December 12, 2008 By News Report
Panda Security today announced the findings from its multi-year security assessment of business services for U.S. immigrants. These multiservice businesses, primarily used by U.S. immigrants to send money back to their home countries, also known as remittances, were analyzed by Panda Security and were found to be severely lacking in security measures and at extremely high risk for cybercriminal activity such as illegal interception of money wire transfers, as well as credit card and identity fraud. You can obtain a free copy of the entire report and findings from Panda Security's multi-year study by contacting CriticalAlert@us.pandasecurity.com.
According to U.S. Immigration Support, it is estimated that worldwide remittances amount to more than $126 billion and have become a considerable force in the economy of many countries. Last year alone, Mexico received more than $17 billion in remittances through U.S.-based workers, the highest of all countries. Since these offices cater to the immigrant population, they are primarily located in geographic regions that contain a high concentration of Hispanic workers. Panda Security's multi-year assessment focused on the greater Los Angeles, Calif. and Las Vegas, Nev. regions and encompassed an observation of over 300 locations and approximately 1500 computers, representing an estimated 0.45 percent of all multiservice businesses nationwide. Panda Security was granted access at each site and conducted assessments, interviews with the business owners, and an investigation of the network security measures in place within each operation.
The Findings and Threats
The results are alarming and deduce that these businesses, numbering approximately 66,000 in the U.S. alone, are at very high risk for cybercrime security breaches and theft. Surprisingly, the computers present in these offices are typically consumer grade Dell personal computers with very few enhancements or software additions. In repeated visits over the past two years, Panda Security consistently found that trial antivirus software on these machines had long since expired and any kind of proactive security measure was viewed as an unnecessary business expense. At least 30 percent of the 1,500 computers directly observed had outdated antivirus software and an alarming 60 percent were actively infected.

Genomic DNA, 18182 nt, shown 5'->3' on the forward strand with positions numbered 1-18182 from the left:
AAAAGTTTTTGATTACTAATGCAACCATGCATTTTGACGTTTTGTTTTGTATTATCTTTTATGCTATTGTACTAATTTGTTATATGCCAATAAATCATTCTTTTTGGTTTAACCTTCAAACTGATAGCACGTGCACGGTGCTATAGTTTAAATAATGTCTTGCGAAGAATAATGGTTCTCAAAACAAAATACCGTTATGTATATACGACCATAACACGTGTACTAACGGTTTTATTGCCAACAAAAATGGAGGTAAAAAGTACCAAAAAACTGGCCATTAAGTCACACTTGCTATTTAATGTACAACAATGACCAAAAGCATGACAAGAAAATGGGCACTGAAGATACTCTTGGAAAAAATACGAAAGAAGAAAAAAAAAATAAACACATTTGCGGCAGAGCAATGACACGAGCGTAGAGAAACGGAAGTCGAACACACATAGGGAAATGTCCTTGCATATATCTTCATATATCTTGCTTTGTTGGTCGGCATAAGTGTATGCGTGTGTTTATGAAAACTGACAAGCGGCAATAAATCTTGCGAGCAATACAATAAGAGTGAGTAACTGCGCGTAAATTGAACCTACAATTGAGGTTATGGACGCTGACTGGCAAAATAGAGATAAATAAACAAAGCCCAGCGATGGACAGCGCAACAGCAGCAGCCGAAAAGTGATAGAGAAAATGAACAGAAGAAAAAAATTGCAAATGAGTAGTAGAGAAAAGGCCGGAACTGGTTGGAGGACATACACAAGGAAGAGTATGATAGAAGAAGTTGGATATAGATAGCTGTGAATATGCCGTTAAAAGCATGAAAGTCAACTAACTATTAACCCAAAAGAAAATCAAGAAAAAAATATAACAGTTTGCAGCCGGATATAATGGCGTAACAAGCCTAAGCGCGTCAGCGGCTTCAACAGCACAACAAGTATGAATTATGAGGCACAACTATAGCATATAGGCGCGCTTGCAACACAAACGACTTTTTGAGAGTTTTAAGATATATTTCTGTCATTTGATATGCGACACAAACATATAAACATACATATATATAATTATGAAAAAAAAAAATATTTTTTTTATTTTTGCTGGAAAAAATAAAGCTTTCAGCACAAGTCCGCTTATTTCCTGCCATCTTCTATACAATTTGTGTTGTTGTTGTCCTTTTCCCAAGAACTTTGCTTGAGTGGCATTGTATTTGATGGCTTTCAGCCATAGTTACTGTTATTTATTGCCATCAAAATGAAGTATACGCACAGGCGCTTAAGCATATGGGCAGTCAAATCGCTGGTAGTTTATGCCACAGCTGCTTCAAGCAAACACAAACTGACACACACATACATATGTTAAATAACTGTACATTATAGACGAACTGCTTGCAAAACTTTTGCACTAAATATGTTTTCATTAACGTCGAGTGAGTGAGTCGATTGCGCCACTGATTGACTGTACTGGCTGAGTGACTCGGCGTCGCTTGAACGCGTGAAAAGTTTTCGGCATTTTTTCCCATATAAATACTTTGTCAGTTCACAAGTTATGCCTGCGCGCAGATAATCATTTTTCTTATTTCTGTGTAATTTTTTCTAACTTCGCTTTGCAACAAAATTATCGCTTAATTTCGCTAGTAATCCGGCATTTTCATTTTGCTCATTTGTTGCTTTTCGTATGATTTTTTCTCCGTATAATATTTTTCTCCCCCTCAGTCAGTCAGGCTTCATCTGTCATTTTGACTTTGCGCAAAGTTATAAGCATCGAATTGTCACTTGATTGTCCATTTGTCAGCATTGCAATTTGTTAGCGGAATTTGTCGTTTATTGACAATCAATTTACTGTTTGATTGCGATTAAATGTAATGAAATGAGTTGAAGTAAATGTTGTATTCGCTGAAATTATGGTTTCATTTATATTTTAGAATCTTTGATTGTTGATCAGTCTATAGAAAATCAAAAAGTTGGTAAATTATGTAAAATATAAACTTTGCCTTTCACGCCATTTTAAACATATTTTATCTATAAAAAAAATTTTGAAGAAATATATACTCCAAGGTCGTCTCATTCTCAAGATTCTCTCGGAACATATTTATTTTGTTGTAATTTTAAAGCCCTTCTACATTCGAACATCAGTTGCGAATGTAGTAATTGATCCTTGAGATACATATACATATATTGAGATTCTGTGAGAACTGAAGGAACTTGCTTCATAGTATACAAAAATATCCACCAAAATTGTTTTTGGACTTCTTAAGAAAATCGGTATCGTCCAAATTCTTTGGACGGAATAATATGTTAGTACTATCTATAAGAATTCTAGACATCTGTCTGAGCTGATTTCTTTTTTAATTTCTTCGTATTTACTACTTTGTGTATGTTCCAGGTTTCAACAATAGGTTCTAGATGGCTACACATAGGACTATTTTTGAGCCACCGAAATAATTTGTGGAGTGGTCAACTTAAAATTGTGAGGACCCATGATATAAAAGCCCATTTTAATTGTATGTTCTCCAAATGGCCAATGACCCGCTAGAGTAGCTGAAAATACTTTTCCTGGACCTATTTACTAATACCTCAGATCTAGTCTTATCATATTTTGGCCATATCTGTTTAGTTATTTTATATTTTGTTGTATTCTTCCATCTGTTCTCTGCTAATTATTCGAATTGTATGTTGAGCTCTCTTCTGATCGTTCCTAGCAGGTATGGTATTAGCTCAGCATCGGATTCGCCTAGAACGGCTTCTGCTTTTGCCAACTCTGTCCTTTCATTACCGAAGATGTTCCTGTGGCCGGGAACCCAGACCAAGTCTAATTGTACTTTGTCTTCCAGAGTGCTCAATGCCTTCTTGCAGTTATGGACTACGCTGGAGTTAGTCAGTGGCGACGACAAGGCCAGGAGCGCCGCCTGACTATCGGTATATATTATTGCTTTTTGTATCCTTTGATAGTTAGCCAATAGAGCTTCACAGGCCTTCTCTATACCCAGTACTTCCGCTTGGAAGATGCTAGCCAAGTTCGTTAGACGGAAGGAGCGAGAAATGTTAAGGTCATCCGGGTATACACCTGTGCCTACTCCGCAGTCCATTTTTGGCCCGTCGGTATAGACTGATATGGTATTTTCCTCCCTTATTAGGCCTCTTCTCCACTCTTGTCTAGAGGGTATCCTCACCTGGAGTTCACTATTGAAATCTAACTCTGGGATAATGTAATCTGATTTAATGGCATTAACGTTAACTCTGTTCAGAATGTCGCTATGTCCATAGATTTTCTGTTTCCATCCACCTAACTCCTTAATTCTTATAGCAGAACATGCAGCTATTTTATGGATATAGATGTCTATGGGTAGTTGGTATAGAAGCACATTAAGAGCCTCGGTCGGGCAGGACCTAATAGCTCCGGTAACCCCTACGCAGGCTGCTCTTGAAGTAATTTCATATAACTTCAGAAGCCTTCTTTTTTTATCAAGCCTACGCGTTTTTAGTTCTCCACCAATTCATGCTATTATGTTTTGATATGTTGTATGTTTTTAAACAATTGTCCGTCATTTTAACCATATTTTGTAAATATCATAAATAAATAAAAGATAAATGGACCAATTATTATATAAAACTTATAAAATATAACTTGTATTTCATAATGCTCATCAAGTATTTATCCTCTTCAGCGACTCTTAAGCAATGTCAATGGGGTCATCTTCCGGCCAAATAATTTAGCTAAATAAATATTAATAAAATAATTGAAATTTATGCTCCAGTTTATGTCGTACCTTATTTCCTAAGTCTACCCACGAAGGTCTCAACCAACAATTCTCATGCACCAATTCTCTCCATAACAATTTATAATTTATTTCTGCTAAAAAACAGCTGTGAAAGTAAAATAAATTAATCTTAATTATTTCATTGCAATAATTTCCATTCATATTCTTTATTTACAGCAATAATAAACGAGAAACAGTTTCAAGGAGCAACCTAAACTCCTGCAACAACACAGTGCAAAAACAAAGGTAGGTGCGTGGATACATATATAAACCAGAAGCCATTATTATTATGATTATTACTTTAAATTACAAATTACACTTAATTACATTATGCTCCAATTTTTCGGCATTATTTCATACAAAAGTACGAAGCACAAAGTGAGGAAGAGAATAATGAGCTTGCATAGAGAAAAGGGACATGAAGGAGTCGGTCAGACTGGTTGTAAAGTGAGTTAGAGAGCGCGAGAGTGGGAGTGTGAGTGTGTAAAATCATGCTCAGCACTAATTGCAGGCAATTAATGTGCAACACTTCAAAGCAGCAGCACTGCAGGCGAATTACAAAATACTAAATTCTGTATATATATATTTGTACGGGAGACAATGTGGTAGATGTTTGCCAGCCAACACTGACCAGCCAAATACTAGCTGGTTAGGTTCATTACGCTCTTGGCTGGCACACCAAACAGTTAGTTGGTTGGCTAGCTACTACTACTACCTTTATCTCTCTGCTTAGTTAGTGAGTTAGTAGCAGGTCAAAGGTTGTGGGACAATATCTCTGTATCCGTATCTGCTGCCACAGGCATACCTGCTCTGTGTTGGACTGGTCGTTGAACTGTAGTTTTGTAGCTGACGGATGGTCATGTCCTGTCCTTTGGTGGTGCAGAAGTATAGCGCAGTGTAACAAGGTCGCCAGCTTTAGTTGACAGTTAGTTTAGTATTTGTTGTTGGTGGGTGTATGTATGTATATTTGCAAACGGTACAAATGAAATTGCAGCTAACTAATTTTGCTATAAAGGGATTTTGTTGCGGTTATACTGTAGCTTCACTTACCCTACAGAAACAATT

In addition, employees at these businesses are frequently minimum wage young adults who spend time chatting, using peer-to-peer networks and visiting chat sites on the very same computers that store sensitive data such as social security numbers, DMV records, tax records and credit card information. This combination of lack of maintenance, low security consciousness and end user behavior result in highly vulnerable systems that are very easy for cybercriminals to infiltrate.
Since approximately 80 percent of the machines studied are being used for remittances and money transfer to immigrants' home countries, analysis of the security assessments conducted over a two year period found that each network computer is at extremely high risk for cybercriminal activity. All of these risk exposures significantly increase the probability for criminals to successfully intercept authorized remittances to beneficiaries in Mexico via the following tactics:
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